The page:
Hillary's Visit supports ethnic cleansing of Palestinians
Moledet Party's Elon Is Giving Leftists Fits
By MATTHEW GUTMAN FORWARD STAFF
March 1, 2002
JERUSALEM When Senator Hillary Clinton visited Israel last week,
she didn't pop by the Arafat compound, nor did she meet with leaders
of Peace Now.
Instead, Mrs. Clinton, a New York Democrat, was the guest of
Binyamin Elon, the leader of the Moledet party, Israel's tourism
minister and a long-time advocate of "transferring" the Palestinian
population out of the West Bank and Gaza.
While the right-ward tilt of Mrs. Clinton's brief Middle East swing
is bound to be debated in the United States, it is the increasing
visibility of Mr. Elon that is raising eyebrows in Israel. Indeed,
Mr. Elon is seemingly everywhere of late courted by the media and
honored by international leaders.
Political observers say his recent spate of public appearances is
meant to popularize the "transfer" concept. Thus far, he has
succeeded in snapping up both national support and international
attention. Recent polls show that as many as one in three Israelis
supports the concept of the forced displacement of Palestinians out
of the West Bank and Gaza and into other Arab states.
Israel's leading Russian-language daily, Vesti, published a poll
indicating that 37% of Russian immigrants support this policy, while
35% of respondents to a poll conducted by the daily Ma'ariv said
they support transfer.
Mr. Elon's post as tourism minister, while traditionally considered
one of the weaker portfolios in the Israeli cabinet, has afforded
him a platform to forge close working relationships with leading
American and international organizations among them the Conference
of Presidents of Major American Jewish Organizations. On one of his
two February visits to Israel hosted by Mr. Elon, Malcolm Hoenlein,
executive vice chairman of the Presidents Conference, praised Mr.
Elon for hosting a delegation of 12 American heroes of September 11.
Mr. Hoenlein, however, dismissed transfer as neither a "viable, nor
Mr. Elon has capitalized on his relationships with American groups,
sharing a stage last Saturday night with Mrs. Clinton. Her short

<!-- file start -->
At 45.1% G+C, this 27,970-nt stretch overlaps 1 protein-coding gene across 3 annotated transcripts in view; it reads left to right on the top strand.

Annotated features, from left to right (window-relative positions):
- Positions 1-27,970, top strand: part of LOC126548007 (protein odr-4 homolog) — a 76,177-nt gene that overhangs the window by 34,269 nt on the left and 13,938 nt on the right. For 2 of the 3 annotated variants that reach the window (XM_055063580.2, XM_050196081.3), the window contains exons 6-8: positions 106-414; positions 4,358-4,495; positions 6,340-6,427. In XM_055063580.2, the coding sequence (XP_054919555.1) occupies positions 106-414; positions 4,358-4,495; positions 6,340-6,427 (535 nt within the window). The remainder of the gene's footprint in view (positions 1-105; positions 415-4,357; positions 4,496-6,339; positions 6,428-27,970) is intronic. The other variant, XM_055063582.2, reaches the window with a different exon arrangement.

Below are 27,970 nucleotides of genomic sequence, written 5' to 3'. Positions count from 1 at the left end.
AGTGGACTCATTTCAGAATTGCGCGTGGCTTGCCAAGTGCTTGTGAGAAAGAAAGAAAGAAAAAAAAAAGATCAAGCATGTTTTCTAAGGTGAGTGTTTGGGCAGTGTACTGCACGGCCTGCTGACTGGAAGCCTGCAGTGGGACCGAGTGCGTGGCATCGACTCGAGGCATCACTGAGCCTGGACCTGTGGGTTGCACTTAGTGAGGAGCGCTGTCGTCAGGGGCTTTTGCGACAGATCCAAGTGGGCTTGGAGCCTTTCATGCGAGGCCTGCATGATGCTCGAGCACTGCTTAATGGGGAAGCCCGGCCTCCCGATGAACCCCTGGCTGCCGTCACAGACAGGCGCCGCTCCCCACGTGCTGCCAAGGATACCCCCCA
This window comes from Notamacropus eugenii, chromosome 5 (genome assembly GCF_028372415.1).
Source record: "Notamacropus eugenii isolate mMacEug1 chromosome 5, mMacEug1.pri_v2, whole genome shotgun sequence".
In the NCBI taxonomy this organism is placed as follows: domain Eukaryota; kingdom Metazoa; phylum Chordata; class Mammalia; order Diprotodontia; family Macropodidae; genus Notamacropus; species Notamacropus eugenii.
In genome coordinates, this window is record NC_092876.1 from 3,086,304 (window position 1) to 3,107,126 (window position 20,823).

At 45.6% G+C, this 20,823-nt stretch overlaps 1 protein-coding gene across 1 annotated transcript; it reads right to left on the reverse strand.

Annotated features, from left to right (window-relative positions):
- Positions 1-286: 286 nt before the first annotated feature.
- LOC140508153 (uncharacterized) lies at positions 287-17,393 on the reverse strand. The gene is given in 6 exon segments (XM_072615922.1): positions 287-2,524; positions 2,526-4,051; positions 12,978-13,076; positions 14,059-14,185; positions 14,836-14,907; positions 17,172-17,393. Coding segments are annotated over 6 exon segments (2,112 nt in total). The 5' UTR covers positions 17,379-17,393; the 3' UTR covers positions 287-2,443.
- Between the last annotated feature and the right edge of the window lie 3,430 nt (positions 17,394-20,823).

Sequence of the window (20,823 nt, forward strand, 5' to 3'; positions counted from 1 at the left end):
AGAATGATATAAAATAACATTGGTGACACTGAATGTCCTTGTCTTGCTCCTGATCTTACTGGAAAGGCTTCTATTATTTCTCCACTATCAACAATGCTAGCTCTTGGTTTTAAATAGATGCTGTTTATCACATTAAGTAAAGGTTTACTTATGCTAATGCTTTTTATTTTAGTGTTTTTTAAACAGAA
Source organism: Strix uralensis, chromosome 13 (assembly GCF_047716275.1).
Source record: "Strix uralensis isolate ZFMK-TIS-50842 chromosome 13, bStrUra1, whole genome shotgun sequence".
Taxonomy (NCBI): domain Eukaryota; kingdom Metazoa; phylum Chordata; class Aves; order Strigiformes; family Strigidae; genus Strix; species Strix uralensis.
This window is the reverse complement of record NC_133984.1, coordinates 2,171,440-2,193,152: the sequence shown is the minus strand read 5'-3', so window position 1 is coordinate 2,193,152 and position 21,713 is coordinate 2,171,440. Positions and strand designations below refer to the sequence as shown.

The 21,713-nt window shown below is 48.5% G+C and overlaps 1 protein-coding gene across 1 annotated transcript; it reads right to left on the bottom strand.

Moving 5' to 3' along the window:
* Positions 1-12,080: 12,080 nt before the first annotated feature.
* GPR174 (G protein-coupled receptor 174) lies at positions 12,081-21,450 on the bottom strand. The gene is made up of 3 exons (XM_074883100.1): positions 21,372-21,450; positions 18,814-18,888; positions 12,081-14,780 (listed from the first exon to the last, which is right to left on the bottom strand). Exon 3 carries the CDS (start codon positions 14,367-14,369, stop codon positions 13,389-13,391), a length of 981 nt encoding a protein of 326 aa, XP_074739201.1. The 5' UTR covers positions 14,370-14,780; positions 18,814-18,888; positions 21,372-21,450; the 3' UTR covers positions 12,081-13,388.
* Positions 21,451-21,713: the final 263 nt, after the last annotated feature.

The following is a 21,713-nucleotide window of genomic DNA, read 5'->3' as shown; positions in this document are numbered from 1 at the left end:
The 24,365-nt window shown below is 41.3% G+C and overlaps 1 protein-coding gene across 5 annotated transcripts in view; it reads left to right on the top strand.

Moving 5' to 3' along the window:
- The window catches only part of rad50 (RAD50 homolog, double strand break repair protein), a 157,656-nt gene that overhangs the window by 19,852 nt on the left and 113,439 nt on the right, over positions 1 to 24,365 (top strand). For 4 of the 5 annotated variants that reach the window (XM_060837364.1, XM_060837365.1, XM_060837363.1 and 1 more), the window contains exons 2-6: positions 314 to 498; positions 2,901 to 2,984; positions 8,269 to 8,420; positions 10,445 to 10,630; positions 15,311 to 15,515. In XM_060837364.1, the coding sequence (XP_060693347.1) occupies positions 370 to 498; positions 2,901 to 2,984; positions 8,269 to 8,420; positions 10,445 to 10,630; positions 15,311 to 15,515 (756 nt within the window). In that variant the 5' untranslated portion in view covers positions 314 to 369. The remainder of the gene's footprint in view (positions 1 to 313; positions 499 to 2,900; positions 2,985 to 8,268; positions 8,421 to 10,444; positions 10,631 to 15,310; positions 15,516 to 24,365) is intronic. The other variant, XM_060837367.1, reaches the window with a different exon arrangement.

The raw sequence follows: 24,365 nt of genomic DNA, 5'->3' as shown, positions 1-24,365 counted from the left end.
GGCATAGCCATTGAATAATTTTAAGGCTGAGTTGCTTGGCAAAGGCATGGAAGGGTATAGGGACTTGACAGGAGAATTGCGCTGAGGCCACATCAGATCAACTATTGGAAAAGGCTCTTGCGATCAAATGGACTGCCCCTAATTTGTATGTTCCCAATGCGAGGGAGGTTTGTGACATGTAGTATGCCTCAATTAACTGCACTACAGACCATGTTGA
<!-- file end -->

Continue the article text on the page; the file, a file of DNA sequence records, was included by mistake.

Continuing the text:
solidarity mission to Israel, sponsored by the United Jewish
Federation of New York and the Jewish Community Relations Council,
was meant to show that Israel is safe to visit, she said.
Mrs. Clinton also endorsed the increasingly heavy pressure on the
Palestinian Authority and its chairman, Yasser Arafat. "Yasser
Arafat leaves a trail of violated vows and death along a path that
could have and should have led to peace and life," she told a
gathering of the Conference of Presidents.
"[Arafat] has failed as a leader to rein in the forces of violence
and terrorism... He can apprehend, prosecute and imprison known
terrorists," said Mrs. Clinton. "He knows who the terrorists are,
where they are, and what they're doing. There is no excuse for his
failure to stop terrorism."
That Mrs. Clinton shared a table with someone who would prefer
crushing the P.A. to negotiating with it did not escape criticism.
"It was embarrassing to see an important representative of democracy
sitting down to dinner with Minister Elon, who openly espouses the
racist doctrine of transfer," said the Knesset opposition leader and
chairman of the Meretz party, Yossi Sarid.
While he is gaining greater international exposure, chiefly in the
United States, Mr. Elon is also flexing his political muscle in
Prime Minister Ariel Sharon's cabinet.
Pressure from Mr. Sharon's right flank, namely the threat of
resignation by National Infrastructure Minister Avigdor Lieberman
and Mr. Elon, moved Mr. Sharon to only partially lift the travel ban
that has left Mr. Arafat essentially confined to his Ramallah
offices. The security cabinet voted to allow Mr. Arafat to leave his
offices but not Ramallah. Both ministers threatened to bolt the
government should Mr. Arafat's travel ban be lifted further.
Lately, Mr. Elon has been a frequent guest on Israel's radio news
shows and is often quoted in the country's daily newspapers. In a
Sunday Washington Post article analyzing Mr. Arafat's confinement in
Ramallah, the views of four government ministers were presented: Mr.
Sharon, Defense Minister Binyamin Ben-Eliezer, Foreign Minister
Shimon Peres and Mr. Elon.
One of Mr. Elon's aides told the Forward Tuesday that "there is not
doubt that [Mr. Elon] is working very hard in the media to offset
the voice of Peres and people like him."
Because of Mr. Elon's greater visibility, the aide said, and the
rising death toll in the conflict with the Palestinians, Moledet
offices all over the country have been bombarded with phone calls.
Most call to sign up as volunteers, others "accuse us of being like
But despite increased recognition of late from both visiting
dignitaries and segments of the Israeli populace, Mr. Elon has been
compelled in certain circles to curb his avowed support of the
During his speech before the Presidents Conference and Mrs. Clinton,
Mr. Elon did not once mention the term "transfer." Instead he
commended President Bush for his efforts to end the threat of terror
and called on Israel to do the same. It was Israel's mission, he
said in a veiled reference to transfer, to "uproot the
infrastructure of the terror and to uproot those that cause us those
difficult and hard days."
Mr. Elon, who succeeded former Moledet leader Rehavam Ze'evi as head
of the party and as tourism minister when Ze'evi was assassinated in
October, also shied away from reiterating his oft repeated belief
that a Palestinian state already exists in Jordan.